The duty to consult and accommodate isn’t a blunt instrument.
For it to work First Nations and government must be willing to participate in an open process of information sharing and honest listening. They must make good faith attempts to negotiate effective and responsive agreements.
Too often governments fail to live up to their end of the bargain.
Instead of meaningful engagement, they smother First Nations with hollow procedural niceties. Rather than work on solutions, they work on developing their consultation logs.
Most First Nations caught in a duty-to-consult house of mirrors have little recourse. They lack the resources to take governments to court. Those that manage to muster a legal challenge often face another obstacle—judges with a restricted view of government’s obligations to consult and accommodate First Nations.
Over the last year several court decisions have offered a welcomed corrective to governments’ and judges’ often narrow vision of the duty to consult. This can be seen most clearly in decisions focused on the question of what specific government action or decision making triggers the duty.
Skip Ahead if Case Law Bores You
In Huron-Wendat Nation, the Federal Court was faced with a challenge to an agreement-in-principle (AIP) between Canada and Innu First Nations. Applying a generous and purposive approach to the question of whether the duty to consult had been triggered by the AIP, the Court concluded it was obvious the AIP had an inevitable impact on the Huron-Wendat and therefore Canada should have consulted them before it was signed.
Similarly, in Courtoreille, Mikisew Cree First Nation’s challenge to the Harper government’s first and second omnibus bills, the Federal Court held that while Mikisew Cree had not demonstrated any actual on-the-ground harm to Aboriginal rights due to the legislation, a reasonable person would recognize the potential risk. This was sufficient to trigger the duty to consult and accommodate.
While the Federal Court of Appeal in Hupacasath dismissed a challenge to Canada’s foreign investment promotion and protection agreement (FIPA) with China, it endorsed a generous and purposive approach to the question of when the duty to consult arises. The Court emphasized that the duty is intended to prevent a present, real possibility of harm caused by government’s dishonourable conduct. If a government agreement, such as a FIPA, raised the prospect of a future decision and it was possible to estimate the probability of that decision adversely affecting Aboriginal rights, the agreement would trigger the duty to consult.
The most pointed recent rejection of a narrow view of the duty consult is found in the British Columbia Court of Appeal’s Chartrand decision. Faced with the lower court’s approval of the provincial government’s refusal to consult with the Kwakiutl First Nation about its unrecognized Aboriginal title and rights on Vancouver Island, the Court of Appeal went back to well established principles. It faulted the lower court for taking a restricted view of the duty to consult and reminded the province that to uphold the honour of the Crown its processes must demonstrably promote reconciliation.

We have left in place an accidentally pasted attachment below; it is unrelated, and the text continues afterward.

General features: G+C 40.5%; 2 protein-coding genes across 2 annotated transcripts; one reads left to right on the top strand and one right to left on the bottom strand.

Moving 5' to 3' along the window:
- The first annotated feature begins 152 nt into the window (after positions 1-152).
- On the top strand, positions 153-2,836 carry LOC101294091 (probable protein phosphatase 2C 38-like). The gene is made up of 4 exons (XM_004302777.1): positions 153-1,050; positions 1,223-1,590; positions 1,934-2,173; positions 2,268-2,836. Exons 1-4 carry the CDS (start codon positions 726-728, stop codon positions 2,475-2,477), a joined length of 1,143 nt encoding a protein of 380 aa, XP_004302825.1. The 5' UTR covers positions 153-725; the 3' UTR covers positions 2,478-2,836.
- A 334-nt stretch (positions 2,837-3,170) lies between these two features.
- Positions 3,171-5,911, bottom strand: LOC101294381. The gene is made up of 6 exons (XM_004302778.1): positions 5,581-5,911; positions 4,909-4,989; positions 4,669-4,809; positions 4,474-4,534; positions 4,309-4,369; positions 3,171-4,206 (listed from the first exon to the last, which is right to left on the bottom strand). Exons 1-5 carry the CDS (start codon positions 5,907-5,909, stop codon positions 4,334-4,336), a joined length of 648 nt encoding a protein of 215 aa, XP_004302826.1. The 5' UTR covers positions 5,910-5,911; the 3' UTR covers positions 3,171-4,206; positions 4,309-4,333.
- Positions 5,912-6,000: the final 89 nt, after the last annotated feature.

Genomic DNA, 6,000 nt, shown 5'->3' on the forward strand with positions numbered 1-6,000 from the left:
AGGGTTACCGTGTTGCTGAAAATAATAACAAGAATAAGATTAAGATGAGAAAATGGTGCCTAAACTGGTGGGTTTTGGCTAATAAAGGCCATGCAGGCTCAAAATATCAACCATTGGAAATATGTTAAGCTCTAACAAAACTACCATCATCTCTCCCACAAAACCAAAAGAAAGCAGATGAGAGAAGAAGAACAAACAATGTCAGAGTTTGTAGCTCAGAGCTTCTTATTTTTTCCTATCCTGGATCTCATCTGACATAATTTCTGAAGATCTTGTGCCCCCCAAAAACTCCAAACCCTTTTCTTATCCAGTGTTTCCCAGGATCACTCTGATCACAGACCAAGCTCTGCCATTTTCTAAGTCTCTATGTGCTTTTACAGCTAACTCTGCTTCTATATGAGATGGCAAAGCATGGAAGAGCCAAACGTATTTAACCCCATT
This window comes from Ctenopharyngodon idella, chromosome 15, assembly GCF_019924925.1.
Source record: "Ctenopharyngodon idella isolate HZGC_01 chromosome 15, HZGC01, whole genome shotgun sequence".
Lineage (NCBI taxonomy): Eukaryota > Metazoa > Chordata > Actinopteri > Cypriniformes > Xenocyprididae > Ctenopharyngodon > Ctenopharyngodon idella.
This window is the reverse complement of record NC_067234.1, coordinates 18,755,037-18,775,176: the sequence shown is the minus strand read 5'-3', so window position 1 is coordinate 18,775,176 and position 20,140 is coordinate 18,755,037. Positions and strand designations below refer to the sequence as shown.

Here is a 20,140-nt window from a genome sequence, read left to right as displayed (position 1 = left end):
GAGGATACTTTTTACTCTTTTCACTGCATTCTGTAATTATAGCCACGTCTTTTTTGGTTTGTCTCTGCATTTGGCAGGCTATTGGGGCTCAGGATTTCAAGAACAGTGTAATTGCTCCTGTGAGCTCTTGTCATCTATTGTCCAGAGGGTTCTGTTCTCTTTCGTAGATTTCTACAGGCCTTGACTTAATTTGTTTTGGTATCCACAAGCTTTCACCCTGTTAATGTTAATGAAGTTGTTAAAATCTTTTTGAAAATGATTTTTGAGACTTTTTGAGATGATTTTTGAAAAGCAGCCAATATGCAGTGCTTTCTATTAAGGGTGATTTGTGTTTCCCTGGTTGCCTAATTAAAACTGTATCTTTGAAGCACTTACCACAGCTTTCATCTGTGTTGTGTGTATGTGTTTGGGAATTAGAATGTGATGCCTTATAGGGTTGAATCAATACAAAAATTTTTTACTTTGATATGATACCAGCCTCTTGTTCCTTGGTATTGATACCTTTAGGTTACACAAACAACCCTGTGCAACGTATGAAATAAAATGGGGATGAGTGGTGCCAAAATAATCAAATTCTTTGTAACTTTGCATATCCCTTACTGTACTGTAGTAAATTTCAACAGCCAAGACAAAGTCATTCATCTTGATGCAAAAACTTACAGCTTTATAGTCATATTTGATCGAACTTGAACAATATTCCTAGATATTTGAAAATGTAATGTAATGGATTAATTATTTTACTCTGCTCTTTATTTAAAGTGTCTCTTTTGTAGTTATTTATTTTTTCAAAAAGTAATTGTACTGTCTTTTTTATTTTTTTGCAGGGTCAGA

The Quebec Court of Appeal’s criticism in Corporation Makivik of the provincial government’s failure to adhere to the spirt and intent of the James Bay Agreement similarly emphasized that the duty to consult cannot be reduced to mindless procedures. For it to be meaningful, government must engage with First Nations with a “sufficiently open mindset.”
The Federal Court of Appeal struck a similar note in Long Plain, its review of the federal government’s process for selling the Kapyong Barracks in Winnipeg. The Court criticized Canada for taking an overly narrow, technical review of its obligations. Government consultation, said the Court, must be imbued by honour, reconciliation and fair dealing.
Back to the Interesting Stuff
Too often governments and the courts lose sight of the special place of the duty to consult in Canadian law. Recent court decisions reminding us all of the broader principles and purpose of the duty to consult and accommodate are an important corrective.
As the British Columbia Court of Appeal noted in Chartrand, when a government decision is challenged on the basis of the duty to consult, the courts should not simply ask whether the decision was fair. More importantly, the courts must ask whether government by its conduct has actively sought to promote reconciliation.
This demanding standard is necessary because the duty to consult is not simply an administrative requirement—it is a constitutional imperative. The more often government decision-makers recognize this higher obligation, and courts enforce it, the closer we will come to recognizing and respecting Indigenous Peoples’ central legal, historical and future place in Canadian society.
Court decisions referred to:
Canada v. Long Plain First Nation, 2015 FCA 177
Chartrand v. British Columbia, 2015 BCCA 345
Corporation Makivik c. Québec (Procureure générale), 2014 QCCA 1455
Courtoreille v. Canada, 2014 FC 1244
Hupacasath First Nation v. Canada, 2015 FCA 4
Huron-Wendat Nation of Wendake v. Canada, 2014 FC 1154
Bruce McIvor, lawyer and historian, is principal of First Peoples Law Corporation. He is also an Adjunct Professor at the University of British Columbia’s Allard School of Law where he teaches the constitutional law of Aboriginal and Treaty rights. Bruce is a proud Métis from the Red River in Manitoba. He holds a Ph.D. in Aboriginal and environmental history and is a Fulbright Scholar. A member of the bar in British Columbia and Ontario, Bruce is recognized nationally and internationally as a leading practitioner of Aboriginal law in Canada.
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